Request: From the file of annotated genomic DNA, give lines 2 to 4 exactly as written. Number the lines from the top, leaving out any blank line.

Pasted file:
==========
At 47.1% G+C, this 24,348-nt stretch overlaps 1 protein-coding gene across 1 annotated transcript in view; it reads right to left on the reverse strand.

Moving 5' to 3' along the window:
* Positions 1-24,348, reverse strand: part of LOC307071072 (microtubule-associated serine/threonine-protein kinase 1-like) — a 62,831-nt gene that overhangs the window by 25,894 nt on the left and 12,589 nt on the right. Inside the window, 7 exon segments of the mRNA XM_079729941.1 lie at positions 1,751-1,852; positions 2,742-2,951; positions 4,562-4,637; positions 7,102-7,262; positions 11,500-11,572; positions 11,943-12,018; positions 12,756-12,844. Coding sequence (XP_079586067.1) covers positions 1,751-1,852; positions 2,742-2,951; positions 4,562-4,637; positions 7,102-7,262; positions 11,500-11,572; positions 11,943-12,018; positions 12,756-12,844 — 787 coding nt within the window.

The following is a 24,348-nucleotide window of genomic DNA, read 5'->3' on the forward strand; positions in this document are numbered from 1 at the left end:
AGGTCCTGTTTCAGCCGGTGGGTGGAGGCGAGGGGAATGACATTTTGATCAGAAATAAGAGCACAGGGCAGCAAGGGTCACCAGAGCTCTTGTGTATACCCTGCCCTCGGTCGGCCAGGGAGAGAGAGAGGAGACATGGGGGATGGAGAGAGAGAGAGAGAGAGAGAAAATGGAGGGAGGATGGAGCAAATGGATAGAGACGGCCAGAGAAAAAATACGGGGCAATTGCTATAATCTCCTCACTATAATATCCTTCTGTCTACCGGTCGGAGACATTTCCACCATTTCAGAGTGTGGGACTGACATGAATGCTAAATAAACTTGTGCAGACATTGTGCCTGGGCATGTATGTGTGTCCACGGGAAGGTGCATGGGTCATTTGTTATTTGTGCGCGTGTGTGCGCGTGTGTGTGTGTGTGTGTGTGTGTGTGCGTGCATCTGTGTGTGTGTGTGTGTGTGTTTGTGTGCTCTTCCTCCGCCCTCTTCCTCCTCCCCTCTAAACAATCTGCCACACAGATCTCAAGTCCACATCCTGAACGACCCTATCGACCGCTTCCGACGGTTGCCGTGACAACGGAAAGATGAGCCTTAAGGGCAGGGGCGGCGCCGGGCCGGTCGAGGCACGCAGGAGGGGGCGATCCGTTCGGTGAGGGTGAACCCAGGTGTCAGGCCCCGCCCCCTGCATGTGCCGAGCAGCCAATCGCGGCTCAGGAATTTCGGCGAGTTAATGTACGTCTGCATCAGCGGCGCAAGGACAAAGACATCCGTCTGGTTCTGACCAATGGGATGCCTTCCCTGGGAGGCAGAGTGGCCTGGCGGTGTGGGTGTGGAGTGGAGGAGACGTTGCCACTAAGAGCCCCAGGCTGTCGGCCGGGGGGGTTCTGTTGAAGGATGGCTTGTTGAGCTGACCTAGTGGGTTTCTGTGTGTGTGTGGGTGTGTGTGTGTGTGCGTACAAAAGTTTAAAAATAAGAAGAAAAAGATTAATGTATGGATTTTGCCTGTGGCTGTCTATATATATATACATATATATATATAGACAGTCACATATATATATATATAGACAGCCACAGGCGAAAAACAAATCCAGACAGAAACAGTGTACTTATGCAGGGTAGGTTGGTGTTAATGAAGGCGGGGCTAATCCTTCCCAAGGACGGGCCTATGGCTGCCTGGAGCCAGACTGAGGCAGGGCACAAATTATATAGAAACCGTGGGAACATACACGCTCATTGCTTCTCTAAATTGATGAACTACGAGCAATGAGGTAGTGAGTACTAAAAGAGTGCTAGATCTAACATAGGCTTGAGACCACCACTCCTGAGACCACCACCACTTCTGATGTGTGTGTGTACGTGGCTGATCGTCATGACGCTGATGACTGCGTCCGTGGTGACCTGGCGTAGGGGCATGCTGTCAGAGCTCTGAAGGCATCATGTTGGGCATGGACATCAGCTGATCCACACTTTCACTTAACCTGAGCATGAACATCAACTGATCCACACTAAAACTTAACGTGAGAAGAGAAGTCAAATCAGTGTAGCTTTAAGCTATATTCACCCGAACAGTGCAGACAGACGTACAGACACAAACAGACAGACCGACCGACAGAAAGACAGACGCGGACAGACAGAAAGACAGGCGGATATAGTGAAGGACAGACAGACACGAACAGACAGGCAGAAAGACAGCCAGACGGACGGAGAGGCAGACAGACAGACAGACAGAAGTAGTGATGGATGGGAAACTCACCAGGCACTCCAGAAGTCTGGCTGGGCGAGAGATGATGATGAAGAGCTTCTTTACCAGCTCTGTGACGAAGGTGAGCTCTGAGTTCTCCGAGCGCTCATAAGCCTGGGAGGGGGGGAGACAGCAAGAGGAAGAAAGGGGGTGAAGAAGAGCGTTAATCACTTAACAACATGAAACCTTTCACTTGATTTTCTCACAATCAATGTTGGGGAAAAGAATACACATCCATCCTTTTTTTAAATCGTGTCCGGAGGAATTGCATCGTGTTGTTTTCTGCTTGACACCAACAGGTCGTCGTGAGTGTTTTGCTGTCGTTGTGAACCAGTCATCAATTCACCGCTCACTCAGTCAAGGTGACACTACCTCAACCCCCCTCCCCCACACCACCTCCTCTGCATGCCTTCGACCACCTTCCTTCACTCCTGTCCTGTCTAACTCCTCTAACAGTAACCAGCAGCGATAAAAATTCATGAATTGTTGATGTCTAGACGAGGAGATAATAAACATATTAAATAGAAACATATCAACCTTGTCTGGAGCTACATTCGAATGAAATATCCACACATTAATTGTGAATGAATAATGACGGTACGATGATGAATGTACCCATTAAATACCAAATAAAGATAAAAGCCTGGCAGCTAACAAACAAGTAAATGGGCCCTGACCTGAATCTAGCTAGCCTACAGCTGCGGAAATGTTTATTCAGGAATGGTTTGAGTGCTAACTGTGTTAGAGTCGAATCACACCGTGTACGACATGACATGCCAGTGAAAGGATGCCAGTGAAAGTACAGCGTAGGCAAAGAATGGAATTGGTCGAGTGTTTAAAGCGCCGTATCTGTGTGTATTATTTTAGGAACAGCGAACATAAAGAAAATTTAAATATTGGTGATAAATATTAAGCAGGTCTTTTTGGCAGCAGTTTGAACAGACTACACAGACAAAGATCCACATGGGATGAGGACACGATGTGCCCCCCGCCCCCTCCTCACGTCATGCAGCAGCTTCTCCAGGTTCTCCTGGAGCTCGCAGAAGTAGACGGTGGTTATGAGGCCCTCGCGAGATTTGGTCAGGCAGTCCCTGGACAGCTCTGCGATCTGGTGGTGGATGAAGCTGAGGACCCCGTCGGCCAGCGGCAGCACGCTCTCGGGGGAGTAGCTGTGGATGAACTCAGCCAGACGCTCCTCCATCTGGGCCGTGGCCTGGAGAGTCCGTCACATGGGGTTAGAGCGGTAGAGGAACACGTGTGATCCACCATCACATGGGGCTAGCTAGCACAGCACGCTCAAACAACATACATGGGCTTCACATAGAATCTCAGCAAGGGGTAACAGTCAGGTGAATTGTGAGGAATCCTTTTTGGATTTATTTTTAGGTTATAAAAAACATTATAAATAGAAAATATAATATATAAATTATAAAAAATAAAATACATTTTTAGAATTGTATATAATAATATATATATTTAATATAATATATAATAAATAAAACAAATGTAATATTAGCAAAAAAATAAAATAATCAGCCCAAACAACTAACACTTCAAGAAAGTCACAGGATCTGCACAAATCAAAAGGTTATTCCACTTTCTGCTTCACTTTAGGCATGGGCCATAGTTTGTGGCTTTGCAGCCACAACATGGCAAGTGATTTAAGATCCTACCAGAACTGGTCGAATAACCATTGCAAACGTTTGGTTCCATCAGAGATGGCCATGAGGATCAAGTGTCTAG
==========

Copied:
Moving 5' to 3' along the window:
* Positions 1-24,348, reverse strand: part of LOC307071072 (microtubule-associated serine/threonine-protein kinase 1-like) — a 62,831-nt gene that overhangs the window by 25,894 nt on the left and 12,589 nt on the right. Inside the window, 7 exon segments of the mRNA XM_079729941.1 lie at positions 1,751-1,852; positions 2,742-2,951; positions 4,562-4,637; positions 7,102-7,262; positions 11,500-11,572; positions 11,943-12,018; positions 12,756-12,844. Coding sequence (XP_079586067.1) covers positions 1,751-1,852; positions 2,742-2,951; positions 4,562-4,637; positions 7,102-7,262; positions 11,500-11,572; positions 11,943-12,018; positions 12,756-12,844 — 787 coding nt within the window.

The following is a 24,348-nucleotide window of genomic DNA, read 5'->3' on the forward strand; positions in this document are numbered from 1 at the left end: